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Kroger customers in Kentucky exposed to hepatitis A virus

A Kroger employee who worked in the produce aisle of a Kentucky grocery store in February exposed an unknown number of people to the highly contagious hepatitis A virus.

Produce purchased at the Kroger store at 4915 Dixie Highway in Louisville should be thrown away, according to a statement from The Kroger Co. The Kroger employee did not continue working after the hepatitis A diagnosis.

Local public health officials were notified immediately and staff at the implicated store began disposing of potentially contaminated products and cleaning. The store operators are cooperating with state and local officials to identify any employees and customers who are at risk for for infection.

It can take up to 50 days after exposure for hepatitis A symptoms to develop, according to the Centers for Disease Control and Prevention. Consequently, anyone who handled, purchased or ate any produce from the Kroger store while the infected employee was working should monitor themselves for symptoms in the coming weeks.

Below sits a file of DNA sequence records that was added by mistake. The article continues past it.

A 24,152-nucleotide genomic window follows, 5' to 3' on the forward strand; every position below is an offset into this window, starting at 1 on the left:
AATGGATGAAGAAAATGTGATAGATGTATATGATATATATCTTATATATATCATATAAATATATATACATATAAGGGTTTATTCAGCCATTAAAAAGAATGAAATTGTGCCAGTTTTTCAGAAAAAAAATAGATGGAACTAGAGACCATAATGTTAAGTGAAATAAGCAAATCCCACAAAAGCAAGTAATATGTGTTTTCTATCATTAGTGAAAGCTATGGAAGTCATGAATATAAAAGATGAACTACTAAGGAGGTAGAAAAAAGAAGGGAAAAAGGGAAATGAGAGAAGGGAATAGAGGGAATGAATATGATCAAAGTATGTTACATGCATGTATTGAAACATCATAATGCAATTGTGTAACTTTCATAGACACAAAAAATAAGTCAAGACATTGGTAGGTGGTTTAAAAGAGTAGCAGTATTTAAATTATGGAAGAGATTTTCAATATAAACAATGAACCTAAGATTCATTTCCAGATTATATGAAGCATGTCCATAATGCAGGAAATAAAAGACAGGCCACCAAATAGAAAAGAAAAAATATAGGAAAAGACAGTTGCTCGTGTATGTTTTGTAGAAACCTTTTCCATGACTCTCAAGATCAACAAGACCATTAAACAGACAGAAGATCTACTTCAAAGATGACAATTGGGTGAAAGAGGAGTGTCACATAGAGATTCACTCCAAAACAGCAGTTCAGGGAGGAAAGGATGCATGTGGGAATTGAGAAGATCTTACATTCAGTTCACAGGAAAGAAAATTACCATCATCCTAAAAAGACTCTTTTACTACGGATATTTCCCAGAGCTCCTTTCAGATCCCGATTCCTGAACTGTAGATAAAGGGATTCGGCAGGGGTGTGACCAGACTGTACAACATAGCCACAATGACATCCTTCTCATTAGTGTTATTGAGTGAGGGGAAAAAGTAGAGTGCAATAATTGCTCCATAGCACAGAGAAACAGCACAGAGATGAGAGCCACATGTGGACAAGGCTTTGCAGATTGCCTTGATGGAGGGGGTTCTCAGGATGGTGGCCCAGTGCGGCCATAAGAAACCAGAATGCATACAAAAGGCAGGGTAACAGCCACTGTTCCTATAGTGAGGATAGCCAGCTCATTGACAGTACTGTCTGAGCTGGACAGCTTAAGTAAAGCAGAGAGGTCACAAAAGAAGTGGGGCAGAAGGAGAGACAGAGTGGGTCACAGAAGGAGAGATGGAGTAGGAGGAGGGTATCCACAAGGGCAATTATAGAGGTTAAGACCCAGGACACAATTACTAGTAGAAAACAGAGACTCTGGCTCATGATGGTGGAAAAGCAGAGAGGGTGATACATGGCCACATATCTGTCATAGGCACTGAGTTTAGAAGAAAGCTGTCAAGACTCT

Also, anyone who may have been exposed and already developed symptoms should immediately seek medical attention and tell their doctors about the possible exposure to the hepatitis A virus.

There is a two-week window of opportunity to receive a post-exposure vaccination. The post-exposure injections are not effective if given more than two weeks after the fact.

News of the infected Kroger employee comes in the wake of an announcement earlier this week by Kentucky officials who said statewide hepatitis A outbreak that began in 2017 is continuing. The outbreak strain is the same one that has infected more than 1,200 people in several states, having killed more than 40.

Symptoms of hepatitis A can include fatigue, loss of appetite, stomach pain, nausea and the yellowing of the eyes or skin. Some people who are infected do not develop symptoms.

The virus can spread through close personal contact, contaminated surfaces, and contaminated foods or beverages. The virus is not killed by cold and can survive freezing temperatures for years.

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